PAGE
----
Who’s on next?

Italy’s latest political saga

Melissa Rossi
October 7, 2010

Watching the political news in Italy is a real act of faith for Italians and foreigners alike. For those who grew up here, the act of faith comes from a feeling of disillusionment that nonetheless never seems to steer people away from heated political debates with complete strangers at any point of the day or night. For foreigners, it often comes from the difficulties of understanding a different political system and culture, which is also fascinating in its own right.

 

The latest developments in the country's center-right majority government attest to Italy's ongoing political saga. After the narrow vote of confidence cast in favor of Premier Silvio Berlusconi's government on September 29, the schism within the Popolo della Libertà (Pdl) has become ever more evident as those who support Gianfranco Fini, Berlusconi's long-time ally with whom the premier recently had a falling out, gain significant political ground within the Pdl arena. Not only has Fini's newly formed political party, Futuro e Libertà (Fli), flexed its political muscles, proving its capacity for swinging the parliamentary vote either in favor or against the government's crucial five-point political reform (the Mezzogiorno, internal revenue, fiscal federalism, justice and security) but it has also opened the possibility to future elections in the coming spring.

 

Let's start with the basics: The Pdl heads the center-right coalition holding the majority of seats in both the Chamber of Deputies and the Senate, thanks to the support of the Lega Nord (LN), a party that claims to represent solely the interests of Northern Italy. Recent events, however, have caused a strong political impasse in the Pdl as the newly formed Fli headed by Fini, the president of the Chamber of Deputies, has literally seceded from Berlusconi's party. Fini previously held one of the top seats in the Pdl, but he withdrew his support after clashing heads with the premier on several topics, including immigration, fiscal reform and justice. The institutional drawback to this standoff is a possible legislative deadlock and the possibility of new parliamentary elections if the Fli decides to cast a ‘no confidence' vote against the ruling government.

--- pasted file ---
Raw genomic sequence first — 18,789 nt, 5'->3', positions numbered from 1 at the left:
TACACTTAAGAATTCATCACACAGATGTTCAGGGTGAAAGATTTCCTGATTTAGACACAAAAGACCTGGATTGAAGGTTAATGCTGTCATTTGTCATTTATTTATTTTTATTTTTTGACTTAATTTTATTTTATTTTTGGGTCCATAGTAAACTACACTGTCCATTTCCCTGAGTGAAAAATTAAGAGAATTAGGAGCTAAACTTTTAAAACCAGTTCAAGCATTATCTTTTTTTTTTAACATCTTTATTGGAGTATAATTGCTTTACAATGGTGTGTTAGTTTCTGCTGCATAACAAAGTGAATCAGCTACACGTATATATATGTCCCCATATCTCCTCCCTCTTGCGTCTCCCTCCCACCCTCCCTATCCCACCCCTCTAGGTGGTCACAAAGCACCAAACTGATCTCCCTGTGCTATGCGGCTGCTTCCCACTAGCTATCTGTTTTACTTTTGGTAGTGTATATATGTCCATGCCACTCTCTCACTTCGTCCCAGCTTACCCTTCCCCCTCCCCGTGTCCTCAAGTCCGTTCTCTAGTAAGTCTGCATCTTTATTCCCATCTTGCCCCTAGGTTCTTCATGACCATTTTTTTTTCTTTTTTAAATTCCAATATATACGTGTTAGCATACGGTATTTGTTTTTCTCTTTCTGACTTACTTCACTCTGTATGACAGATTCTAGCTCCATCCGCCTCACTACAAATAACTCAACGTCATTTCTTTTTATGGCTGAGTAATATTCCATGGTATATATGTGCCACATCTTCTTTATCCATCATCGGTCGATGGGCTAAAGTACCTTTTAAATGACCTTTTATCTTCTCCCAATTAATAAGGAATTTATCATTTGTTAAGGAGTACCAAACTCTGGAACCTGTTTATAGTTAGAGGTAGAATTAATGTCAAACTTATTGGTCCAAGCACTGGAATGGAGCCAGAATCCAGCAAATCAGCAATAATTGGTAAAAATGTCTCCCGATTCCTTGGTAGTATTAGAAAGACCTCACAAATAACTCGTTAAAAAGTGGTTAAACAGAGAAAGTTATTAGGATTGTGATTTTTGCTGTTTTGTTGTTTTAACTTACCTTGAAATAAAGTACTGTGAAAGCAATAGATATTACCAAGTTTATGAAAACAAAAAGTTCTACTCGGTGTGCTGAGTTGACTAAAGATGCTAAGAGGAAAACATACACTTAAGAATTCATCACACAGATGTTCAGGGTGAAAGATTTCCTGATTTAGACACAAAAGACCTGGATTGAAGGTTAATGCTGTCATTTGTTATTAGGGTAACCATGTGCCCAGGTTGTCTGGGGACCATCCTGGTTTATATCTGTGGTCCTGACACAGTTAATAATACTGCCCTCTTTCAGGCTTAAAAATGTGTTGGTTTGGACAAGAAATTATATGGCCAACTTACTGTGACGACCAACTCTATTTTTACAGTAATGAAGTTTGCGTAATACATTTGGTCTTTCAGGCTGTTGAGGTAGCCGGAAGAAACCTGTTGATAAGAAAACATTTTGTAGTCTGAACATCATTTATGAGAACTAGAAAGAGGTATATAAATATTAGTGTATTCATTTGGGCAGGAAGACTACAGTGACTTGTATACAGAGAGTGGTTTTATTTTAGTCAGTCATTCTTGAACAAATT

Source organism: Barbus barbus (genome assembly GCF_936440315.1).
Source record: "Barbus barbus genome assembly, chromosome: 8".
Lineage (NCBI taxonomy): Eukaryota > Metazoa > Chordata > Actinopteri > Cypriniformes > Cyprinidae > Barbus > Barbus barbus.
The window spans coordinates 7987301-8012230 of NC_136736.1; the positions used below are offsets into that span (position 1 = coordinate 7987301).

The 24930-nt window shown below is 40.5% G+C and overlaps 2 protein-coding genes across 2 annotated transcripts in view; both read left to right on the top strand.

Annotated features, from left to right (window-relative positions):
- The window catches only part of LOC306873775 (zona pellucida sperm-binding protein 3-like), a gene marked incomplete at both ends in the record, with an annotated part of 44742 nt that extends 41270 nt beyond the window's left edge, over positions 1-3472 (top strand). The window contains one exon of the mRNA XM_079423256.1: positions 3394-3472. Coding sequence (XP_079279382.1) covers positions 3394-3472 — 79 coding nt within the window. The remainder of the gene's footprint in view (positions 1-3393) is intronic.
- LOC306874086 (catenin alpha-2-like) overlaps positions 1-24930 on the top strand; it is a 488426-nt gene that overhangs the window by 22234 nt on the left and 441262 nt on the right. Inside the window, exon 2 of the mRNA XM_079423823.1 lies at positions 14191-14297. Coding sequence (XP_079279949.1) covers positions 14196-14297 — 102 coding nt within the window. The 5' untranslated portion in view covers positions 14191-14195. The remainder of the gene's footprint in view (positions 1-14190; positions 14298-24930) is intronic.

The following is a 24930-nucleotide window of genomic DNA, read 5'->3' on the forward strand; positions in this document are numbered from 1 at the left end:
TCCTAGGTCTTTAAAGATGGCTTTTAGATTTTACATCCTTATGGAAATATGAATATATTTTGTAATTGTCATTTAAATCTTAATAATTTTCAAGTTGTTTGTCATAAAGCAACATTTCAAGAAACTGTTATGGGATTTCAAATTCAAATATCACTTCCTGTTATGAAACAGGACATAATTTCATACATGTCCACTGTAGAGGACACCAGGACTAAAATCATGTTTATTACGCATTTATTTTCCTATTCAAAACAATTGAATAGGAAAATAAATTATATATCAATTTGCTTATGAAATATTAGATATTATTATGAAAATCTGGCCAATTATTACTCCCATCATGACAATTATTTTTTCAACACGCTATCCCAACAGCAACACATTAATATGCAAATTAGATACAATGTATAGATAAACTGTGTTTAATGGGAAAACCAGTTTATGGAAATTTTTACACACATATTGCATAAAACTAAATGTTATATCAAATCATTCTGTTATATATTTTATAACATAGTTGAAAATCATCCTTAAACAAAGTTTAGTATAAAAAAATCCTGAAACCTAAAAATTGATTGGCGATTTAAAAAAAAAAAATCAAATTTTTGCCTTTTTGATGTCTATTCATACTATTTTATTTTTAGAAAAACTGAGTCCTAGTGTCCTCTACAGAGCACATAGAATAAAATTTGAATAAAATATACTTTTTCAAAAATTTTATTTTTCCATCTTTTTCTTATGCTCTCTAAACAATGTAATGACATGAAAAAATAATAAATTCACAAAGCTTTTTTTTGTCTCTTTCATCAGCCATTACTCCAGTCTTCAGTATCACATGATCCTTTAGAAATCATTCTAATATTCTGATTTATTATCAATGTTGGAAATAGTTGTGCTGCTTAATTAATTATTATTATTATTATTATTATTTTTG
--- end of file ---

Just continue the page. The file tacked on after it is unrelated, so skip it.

Does this all still seem like Greek to you? In a nutshell, ever since Italy passed its latest electoral law in 2006, which is based on a system of party-list representation, where the coalition that controls the relative majority receives 55 percent of seats in the lower chamber, similar political parties have slowly gravitated towards centers of common ideologies that allow them to share bigger pieces of the parliamentary pie. Their movement is also fueled by strong polarization in favor of or against Premier Berlusconi. This polarization translates into a right-versus-left dispute and has resulted in two major political groups headed by the center-right's Pdl and by the center-left's Partito Democratico (PD).

 

However, instead of creating a stable and consolidated two-party system, the party dynamics have led to a whole different ball game in which smaller parties have, instead of  fusing completely within larger ones, continued to hold tightly to their own views in a quite unfriendly tug-of-war politics within the bigger coalitions. This is evidenced by the growing public support of and political influence of smaller populist parties like LN, whose often rebellious and controversial antics have made it the subject of considerable debate.

 

Current headlines testify that similar problems to those prior to 2006 continue to thrive in Italy's current political culture and system. With the end of the Berlusconi-Fini love affair, the country's majority coalition has slowly begun to implode while its center-left opponents, for reasons concerning lack of a stronger leadership and political agenda, continue to linger behind in national polls.

 

Although, with the exception of the point on justice reform, the Finiani support Berlusconi's five-point plan to carry out the desperately needed reforms, important doubts still linger: Will the division of the center-right under the newly formed Fli lead to new parliamentary elections next spring? Will Italy's center-left follow suit, or will it join forces with other parties in the opposition or Berlusconi's new dissidents?  

 

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